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FRIDAY, JUNE 14, 2013

The Land of Wind - Bario, Sarawak

The town of Bario, located on the northern part of Sarawak, is not only the home of Kelabit and Penan tribes (both belonging to the Orang Ulu ethnic group) but also the source of  exotic food and crafts. Lying at an altitude of about 3,500 feet above sea level in the north-eastern corner of Sarawak is the famous Bario Highland. Bario is blessed with cool weather with temperatures that could go down as low as 11° Celsius. It has 14 villages with a population of 2,000 people.

Bario Sarawak

Image courtesy of http://en.wikipedia.org/wiki/Bario

 

The name Bario is a combination of the words ‘Ba’ and ‘Rio’. ‘Ba’ means paddy field, while ‘Rio’ means wind. The majority of residents in Bario is of Kelabit descendant, one of the minority Orang Ulu tribes of Sarawak, formerly known as headhunters and warriors in the past but now successful planters and farmers. Although the highlands are named after the Kelabits, it is actually home to many other groups such as the Penan and Lun Bawang. The Lun Bawang, who are the same group as the Lun Dayeh in Sabah, are the predominant people around Ba Kelalan in the northern part of the highlands. All of them are collectively known as the "Orang Ulu" or "People of the Highlands".

 

A gateway to Kelabit highlands is made possible by flying to Bario with MASWings from Miri.

 

Most of the area's accommodation is found in and around Bario, and it is the main starting point for treks throughout the area. You can go kayaking or immerse in the historical tales of the monoliths that dot the area. The place has incredible organic food such as the famous Bario rice and pineapple.

 

One of their annual events is the internationally known Bario Food Festival also known as 'Pesta Nukenen', held in July each year since year 2005. Nukenen means food in Kelabit. It was relatively small when it first began but now it has become larger, made popular with the fact that visitors could get the chance to savour the famous Bario rice and pineapple during the festival while taking in the wonderful highland setting.

The Land of Wind Bario Sarawak

 

The festival had grown larger in scale and included jungle-trekking packages, historical site visits and longhouse homestay experience. It attracted visitors not just from Malaysia but also as far Japan, England, Australia and Denmark. All visitors were pleasantly surprised to find that the local food that they savoured were not only cooked traditionally albeit using wooden stove, but also served on leaves and bamboos, making the entire experience refreshingly eco-friendly. Fish, venison and other hunted animals were also cooked in the mixture of various ingredients indigenous to Bario.During Nukenen Fest, various products – from crops to wild products to Orang Ulu crafts – were exhibited and sold at the E-Bario Telecentre.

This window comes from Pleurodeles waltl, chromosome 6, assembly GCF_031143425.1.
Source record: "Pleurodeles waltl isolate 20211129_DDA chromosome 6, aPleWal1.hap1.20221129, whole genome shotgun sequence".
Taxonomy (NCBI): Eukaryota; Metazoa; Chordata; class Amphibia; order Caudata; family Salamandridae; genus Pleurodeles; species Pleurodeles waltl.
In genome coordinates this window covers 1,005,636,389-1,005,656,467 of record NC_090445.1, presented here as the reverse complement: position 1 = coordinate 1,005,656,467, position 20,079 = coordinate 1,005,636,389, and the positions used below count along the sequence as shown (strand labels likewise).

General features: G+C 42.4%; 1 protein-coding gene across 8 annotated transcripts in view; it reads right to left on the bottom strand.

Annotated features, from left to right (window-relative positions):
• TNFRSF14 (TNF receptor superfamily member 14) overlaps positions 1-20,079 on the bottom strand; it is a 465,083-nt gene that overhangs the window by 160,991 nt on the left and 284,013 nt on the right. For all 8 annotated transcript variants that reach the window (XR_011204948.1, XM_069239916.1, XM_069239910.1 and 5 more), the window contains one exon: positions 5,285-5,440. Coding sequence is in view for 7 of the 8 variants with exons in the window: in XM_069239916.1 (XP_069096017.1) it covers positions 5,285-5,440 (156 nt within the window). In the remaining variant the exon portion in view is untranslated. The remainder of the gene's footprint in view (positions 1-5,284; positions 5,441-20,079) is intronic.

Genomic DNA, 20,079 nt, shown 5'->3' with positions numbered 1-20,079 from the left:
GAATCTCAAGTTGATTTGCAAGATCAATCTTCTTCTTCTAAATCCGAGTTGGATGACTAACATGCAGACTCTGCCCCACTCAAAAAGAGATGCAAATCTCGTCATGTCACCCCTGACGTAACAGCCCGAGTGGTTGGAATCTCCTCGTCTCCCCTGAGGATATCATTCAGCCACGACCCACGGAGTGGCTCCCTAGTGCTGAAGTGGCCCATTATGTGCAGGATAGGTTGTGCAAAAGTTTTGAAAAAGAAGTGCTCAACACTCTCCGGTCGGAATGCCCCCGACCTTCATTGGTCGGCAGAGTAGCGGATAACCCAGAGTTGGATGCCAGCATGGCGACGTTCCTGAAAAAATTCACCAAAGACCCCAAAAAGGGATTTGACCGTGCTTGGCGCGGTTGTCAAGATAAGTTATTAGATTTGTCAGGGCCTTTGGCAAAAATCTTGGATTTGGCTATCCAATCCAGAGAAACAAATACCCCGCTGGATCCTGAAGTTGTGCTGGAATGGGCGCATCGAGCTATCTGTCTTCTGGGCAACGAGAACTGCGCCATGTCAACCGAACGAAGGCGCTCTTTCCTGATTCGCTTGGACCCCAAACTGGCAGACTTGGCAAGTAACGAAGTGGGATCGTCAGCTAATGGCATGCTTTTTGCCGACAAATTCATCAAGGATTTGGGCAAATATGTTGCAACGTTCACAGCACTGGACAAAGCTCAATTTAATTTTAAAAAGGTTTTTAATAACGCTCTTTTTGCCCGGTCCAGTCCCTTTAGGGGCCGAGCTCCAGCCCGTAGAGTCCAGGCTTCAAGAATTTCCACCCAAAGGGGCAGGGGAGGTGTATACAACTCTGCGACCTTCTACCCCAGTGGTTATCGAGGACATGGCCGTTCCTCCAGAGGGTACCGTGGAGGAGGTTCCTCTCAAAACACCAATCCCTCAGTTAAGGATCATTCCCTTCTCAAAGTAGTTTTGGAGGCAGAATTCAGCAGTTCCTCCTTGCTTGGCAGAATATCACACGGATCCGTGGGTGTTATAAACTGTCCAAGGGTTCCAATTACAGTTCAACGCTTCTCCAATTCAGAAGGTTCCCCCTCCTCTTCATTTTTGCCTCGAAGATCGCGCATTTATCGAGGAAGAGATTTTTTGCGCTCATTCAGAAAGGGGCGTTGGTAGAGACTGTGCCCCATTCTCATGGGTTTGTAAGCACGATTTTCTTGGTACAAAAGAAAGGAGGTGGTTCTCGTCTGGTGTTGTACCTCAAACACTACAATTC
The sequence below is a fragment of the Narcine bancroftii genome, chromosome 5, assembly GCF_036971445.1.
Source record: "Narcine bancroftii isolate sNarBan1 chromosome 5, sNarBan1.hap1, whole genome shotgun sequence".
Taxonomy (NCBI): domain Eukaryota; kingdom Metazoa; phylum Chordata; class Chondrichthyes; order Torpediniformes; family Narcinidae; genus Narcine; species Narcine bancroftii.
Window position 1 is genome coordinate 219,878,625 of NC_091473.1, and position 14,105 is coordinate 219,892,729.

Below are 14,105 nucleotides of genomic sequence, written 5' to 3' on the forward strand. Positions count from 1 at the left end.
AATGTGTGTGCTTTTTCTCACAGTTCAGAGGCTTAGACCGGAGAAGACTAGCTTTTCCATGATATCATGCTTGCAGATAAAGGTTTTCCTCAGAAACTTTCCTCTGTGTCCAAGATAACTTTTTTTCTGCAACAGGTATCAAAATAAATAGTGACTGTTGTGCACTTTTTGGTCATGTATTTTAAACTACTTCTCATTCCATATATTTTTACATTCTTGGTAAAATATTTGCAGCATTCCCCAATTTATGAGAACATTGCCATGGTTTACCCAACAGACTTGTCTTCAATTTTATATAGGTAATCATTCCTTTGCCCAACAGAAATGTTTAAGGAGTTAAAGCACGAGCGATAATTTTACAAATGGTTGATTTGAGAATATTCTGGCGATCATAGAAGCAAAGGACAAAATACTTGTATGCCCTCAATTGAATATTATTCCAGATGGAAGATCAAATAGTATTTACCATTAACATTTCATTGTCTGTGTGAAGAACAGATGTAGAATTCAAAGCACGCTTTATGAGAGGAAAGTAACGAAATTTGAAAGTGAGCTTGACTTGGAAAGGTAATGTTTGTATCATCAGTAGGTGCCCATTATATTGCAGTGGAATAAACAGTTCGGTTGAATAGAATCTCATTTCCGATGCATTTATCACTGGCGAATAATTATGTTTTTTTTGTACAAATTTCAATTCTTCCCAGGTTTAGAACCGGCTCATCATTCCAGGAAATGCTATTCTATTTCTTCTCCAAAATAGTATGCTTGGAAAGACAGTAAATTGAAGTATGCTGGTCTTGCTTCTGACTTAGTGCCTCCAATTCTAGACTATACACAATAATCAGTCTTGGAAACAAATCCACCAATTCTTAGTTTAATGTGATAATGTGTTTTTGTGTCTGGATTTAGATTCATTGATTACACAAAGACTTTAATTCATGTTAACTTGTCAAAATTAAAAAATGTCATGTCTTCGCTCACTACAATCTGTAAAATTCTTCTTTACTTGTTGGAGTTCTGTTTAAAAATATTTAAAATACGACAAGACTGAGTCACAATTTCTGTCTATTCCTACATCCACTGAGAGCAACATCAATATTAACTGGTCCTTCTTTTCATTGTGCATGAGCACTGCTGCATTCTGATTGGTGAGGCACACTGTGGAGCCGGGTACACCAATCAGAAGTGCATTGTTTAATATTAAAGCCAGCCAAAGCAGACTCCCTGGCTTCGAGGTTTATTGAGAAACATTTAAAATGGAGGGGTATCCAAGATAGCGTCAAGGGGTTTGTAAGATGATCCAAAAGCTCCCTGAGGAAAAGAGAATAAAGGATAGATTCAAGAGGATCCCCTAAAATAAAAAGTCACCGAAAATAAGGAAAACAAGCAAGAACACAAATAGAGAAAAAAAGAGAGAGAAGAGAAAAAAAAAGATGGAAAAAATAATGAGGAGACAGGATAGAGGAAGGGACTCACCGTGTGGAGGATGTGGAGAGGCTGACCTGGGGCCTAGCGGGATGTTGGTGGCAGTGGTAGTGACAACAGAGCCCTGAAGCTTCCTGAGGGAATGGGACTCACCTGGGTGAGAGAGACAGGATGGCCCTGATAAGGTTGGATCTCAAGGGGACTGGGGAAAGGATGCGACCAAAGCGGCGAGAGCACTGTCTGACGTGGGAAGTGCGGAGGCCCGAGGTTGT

It can get quite chilly in the evening so do bring a sweater. Daytimes are usually warm and humid, especially when struggling through thick forests while trekking. The rainy season is between October and February.

Pay a visit to Bario, Sarawak by flying with MASWings to visit the 'Pesta Nukenen'and experience the life of Sarawak inland.

Tags: Bario | Borneo Sarawak | Kelabit | Penan | Bario Highland. Orang Ulu | Best Kuching Hotels | MASwings | Lun Dayeh | Pesta Nukenen | E-Bario Telecentre |

FRIDAY, MARCH 23, 2012

Ba'kelalan's Unknown Apple Orchard

 
Ba’kelalan is one of the great enchantments of the Kelabit Highlands and is revered with sub-tropical natural beauty and amazingly fresh weather. Ba’Kelalan is located at the heart of Borneo's notable and oldest tropical rainforest.  

The main village here belongs to the Lun Bawang race, a group of people known for agricultural farming of paddy fields, and especially their mastery in successfully cultivating apples in the highlands. The name Ba’ Kelalan comes from the Kelalan River, while Ba’ refers to wetlands in the Lun Bawang native tongue.

They produce Malaysia’s first apples; sugary and crunchy, absolutely delicious. Other fruits are also grown here, especially mandarin oranges, passion fruit, budding strawberries, vanilla and asparagus.

Take a bite into the crunchy apples will surely erect your taste buds. It is sweet, tasty and amazingly fresh, mostly due to its natural surroundings and almost free of pesticides.

The limited use of pesticides also facilitated in ensuring the apples to thrive in the cool climates of Ba’ Kelalan plus the proper technique of pruning and appropriate use of fertilisers also helped.

There are numerous variations of apples grown here. These are the Ba’ Kelalan (formerly known as Manalagi) apples, Rome Beauty, Tropical Beauty, Lady Williams, Anna apples, Kwanglin and Jonathon.

The farm is now run by former pastor, Tagal Paran, Andrew’s brother. To celebrate the apple harvest, each year an Apple Fiesta is held in Ba’ Kelalan.

Apart from the apple picking, its stunning scenery, the lovely view of the mountains, valleys, rivers, flora and fauna and wildlife are pretty unspoiled and were so for generations. The people inhabiting the area are, likewise, of unique culture and tradition.

Ba’kelalan is a land of the friendly smiles from the young and old. The people will make you feel that you are truly at home and is one of them and, which sets Ba'Kelalan apart from the others.
 


Visitors wishing to experience Malaysia’s delicious apples, picturesque rolling hills and warmth of the Lun Bawang tribe, should visit this unrivalled spot in Malaysia. E-mail us on Ask@SarawakBorneoTour.com for inquiry and we will get back to you soon. You can also check out www.SarawakBorneoTour.com for an overview of Ba’Kelalan packages offered with the best price.
Tags: bakelalan | ba'kelalan | lun bawang | kelabit highlands | apple harvest | sarawak | borneo | orang ulu | ulu tribe sarawak |